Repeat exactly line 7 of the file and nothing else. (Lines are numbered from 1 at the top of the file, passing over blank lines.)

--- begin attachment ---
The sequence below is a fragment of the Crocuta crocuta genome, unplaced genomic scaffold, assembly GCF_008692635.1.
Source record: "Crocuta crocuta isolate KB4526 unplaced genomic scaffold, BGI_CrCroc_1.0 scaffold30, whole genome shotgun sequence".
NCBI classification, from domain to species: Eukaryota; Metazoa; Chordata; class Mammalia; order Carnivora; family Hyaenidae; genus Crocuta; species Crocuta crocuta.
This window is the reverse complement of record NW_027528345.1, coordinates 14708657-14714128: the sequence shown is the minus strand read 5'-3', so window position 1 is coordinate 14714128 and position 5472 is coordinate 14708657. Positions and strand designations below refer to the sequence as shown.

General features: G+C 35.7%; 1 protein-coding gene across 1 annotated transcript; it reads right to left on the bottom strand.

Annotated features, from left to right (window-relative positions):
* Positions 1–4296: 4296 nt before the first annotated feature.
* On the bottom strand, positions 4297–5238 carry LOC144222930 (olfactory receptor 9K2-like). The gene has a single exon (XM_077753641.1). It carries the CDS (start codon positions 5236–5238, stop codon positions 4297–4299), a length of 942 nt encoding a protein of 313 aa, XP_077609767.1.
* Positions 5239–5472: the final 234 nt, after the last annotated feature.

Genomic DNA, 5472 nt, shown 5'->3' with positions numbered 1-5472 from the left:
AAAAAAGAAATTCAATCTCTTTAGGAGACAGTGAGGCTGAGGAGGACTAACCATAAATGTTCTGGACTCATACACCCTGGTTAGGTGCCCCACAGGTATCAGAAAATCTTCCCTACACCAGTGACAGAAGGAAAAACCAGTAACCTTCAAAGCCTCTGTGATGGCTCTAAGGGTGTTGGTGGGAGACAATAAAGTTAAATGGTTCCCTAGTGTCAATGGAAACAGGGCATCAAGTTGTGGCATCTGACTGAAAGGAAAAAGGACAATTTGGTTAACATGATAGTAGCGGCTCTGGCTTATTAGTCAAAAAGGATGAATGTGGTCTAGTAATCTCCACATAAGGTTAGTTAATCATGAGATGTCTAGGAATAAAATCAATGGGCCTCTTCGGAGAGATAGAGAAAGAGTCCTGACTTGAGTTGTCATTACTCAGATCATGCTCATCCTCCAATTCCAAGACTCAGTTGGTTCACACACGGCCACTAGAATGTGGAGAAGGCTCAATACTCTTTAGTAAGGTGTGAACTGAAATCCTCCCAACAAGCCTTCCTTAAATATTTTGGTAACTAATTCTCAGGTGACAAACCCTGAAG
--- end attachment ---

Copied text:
* Positions 1–4296: 4296 nt before the first annotated feature.